Impulse Buying

There is something about the pet industry that drives me crazy and makes me super mad. And that is how so, so many places and people push impulse buying.

I'm the kind of person who spends weeks to months (or sometimes years) researching an animal before I get it. This is a really good thing to do, especially when you're talking about exotic pets. There has been more than one occasion where I was considering getting a new pet and decided against it after I researched them. Obviously, no amount of research can prepare you completely for the real thing, but it is so much better to at least have an idea of what you're doing before you do it and to make sure it's what you really want.

And so whenever I see somebody selling an animal by encouraging impulse buying, it really makes me mad. More than likely, the buyer has no clue how to care for their new pet, and what little information they got from the seller is probably wrong.

One of the most common places for impulse buying, at least in my area, is flea markets. I've seen everything from sugar gliders to birds to puppies at flea markets. My sister-in-law told me that there is an African Grey at a weekly flea market in one of the suburbs. When you see these animals at flea markets, they are kept in cages that are far too small. They are subjected to the stress of hundreds of people walking past them and the loud noises of the crowd. They are exposed to harmful things, anything from a bacteria that could infect them to poisonous fumes. Oftentimes, they have to share their already small cages with another of their same kind. The person selling the animal treats it like any other non-living ware, not bothering to make sure a good home is found.

Another place that I have seen this happen is at malls, particularly around Christmas time (FYI, pets do not usually make good presents, but that's another subject entirely). Just locally, I have seen hermit crabs, African dwarf frogs, and even sugar gliders. The hermit crabs didn't bother me too much, other than the cages that are sold along with them are much too small, but hermit crabs are pretty easy pets (at least in my experience). The African dwarf frogs that were being sold one Christmas season made me pretty mad. They were being sold in containers that held no more than two quarts of water. The seller was telling people the frogs only needed to be fed once a week and the water only needed changing once every six months. I was appalled.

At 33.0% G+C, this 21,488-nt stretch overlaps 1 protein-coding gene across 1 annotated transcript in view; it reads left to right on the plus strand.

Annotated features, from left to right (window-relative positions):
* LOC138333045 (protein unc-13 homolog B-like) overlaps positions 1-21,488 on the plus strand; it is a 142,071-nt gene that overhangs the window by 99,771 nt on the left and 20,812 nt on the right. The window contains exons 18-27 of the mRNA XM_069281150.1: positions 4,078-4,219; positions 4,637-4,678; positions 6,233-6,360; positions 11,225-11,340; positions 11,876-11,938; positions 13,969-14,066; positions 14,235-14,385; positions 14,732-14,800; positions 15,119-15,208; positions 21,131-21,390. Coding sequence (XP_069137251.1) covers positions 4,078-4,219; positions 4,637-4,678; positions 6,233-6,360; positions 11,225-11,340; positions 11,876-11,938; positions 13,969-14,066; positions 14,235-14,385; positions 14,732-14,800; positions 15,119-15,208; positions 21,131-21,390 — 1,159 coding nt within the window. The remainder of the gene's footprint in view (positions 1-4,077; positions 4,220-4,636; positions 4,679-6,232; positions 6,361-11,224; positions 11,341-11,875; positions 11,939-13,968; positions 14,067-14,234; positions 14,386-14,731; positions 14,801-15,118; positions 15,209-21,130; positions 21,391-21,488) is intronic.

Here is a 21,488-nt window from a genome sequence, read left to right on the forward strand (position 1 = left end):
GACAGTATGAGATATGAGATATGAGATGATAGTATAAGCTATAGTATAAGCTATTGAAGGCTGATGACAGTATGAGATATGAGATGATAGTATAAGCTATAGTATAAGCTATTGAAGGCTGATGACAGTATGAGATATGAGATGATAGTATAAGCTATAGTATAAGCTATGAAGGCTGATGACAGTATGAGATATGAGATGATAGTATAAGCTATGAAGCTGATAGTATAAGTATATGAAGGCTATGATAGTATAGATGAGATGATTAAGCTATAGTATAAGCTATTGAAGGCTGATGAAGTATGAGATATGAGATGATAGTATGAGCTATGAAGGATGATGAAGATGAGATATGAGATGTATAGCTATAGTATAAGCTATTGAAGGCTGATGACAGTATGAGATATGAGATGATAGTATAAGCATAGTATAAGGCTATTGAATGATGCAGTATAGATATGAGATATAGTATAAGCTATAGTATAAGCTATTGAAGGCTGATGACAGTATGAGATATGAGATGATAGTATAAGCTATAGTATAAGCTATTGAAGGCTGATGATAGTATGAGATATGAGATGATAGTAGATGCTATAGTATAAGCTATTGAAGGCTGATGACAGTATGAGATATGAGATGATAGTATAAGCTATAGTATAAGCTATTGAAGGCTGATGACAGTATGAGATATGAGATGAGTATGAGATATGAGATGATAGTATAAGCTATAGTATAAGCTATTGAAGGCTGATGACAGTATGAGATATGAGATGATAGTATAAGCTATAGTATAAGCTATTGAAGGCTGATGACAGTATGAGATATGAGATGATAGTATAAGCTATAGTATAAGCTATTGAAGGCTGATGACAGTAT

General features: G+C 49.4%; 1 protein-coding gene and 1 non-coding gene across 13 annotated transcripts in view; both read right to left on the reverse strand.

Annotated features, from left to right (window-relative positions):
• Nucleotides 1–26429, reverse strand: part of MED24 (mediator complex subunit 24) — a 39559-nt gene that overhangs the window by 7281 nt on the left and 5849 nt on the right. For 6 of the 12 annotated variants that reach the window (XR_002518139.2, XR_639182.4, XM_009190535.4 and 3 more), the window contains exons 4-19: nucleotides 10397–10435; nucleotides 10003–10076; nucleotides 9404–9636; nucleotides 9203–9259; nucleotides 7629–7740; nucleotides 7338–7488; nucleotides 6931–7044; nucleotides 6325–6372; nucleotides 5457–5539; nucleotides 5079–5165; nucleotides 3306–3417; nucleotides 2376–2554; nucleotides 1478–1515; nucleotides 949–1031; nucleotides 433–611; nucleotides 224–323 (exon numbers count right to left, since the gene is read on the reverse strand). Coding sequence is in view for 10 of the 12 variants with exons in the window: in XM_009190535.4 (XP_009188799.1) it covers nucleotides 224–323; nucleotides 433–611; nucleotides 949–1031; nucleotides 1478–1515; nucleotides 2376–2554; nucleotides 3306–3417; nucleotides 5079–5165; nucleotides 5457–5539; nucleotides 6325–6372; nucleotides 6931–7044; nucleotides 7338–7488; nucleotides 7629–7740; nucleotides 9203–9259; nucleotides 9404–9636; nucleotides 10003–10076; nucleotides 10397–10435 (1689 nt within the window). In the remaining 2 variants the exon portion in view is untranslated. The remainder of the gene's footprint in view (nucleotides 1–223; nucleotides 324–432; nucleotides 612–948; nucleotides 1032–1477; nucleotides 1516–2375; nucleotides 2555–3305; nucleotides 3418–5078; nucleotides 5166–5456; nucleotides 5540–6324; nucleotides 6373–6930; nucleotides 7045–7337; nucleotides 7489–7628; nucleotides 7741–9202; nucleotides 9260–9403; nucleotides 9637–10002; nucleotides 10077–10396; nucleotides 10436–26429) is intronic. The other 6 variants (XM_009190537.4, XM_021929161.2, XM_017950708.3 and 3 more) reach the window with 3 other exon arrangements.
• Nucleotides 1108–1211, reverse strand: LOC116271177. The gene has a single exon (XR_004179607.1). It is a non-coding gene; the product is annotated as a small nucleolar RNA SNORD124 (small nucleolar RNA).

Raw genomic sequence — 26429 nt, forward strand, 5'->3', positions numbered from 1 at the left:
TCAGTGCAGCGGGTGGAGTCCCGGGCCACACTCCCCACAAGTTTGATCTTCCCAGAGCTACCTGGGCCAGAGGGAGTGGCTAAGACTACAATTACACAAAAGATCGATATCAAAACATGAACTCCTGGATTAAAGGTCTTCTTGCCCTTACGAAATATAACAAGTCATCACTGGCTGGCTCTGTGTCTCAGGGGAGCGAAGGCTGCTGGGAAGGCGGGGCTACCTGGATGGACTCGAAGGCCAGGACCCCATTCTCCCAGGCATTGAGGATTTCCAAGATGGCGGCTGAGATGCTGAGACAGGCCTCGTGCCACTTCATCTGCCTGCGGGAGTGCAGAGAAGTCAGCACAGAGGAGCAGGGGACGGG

The mall pet kiosk that really made me mad was the one selling sugar gliders last Christmas. They didn't even have the decency to call them sugar gliders, but instead called them "sugar babies". When I saw this at the mall, I couldn't even make myself walk past that kiosk. I very likely would've gone off on the seller. I would probably have yelled at him. I was tempted to slap him without even going close. Sugar glider welfare is very close to my heart, having rescued and rehomed more than one glider, so I would not have been able to hold my tongue if I had gotten close to that kiosk.

Fortunately, the sugar glider selling at the mall didn't last long. While I was at a local pet store, two cops were in buying some fish and I overheard their conversation with one of them employees. They were talking about the sugar gliders at the mall. One of the cops told the employee that they were trying to shut it down. When I went back to the mall a week later, there were no sugar gliders to be seen.

The last place that I've noticed encouraging impulse buying shouldn't be a surprise. If you're reading this blog, chances are that you've been in one of these places where the most impulse buying occurs. What place is this? Pet stores. Pet stores are among the worst, if not THE worst offender of encouraging people to make impulse buys. A family walks into a pet store, possibly looking for a new pet or maybe they're just buying dog food. The kids see a hamster. "Aww, isn't he cute?" the kid says. "Mommy, can we take him home?"

This happens everyday in pet stores. The family will take home their new pet, plus everything the pet store tells them they need--food, cage, bedding, toys, and so on. Pet stores know very well about the power of impulses. They know a new pet owner will not only but the animal, but will likely buy whatever else the store tells them to because the new owner probably doesn't know much about his or her new pet. After all, the profit isn't coming from the hamster--it's coming from everything else that they family buys that the hamster needs.

So, please, for the sake of animals everywhere, don't buy an animal on impulse.


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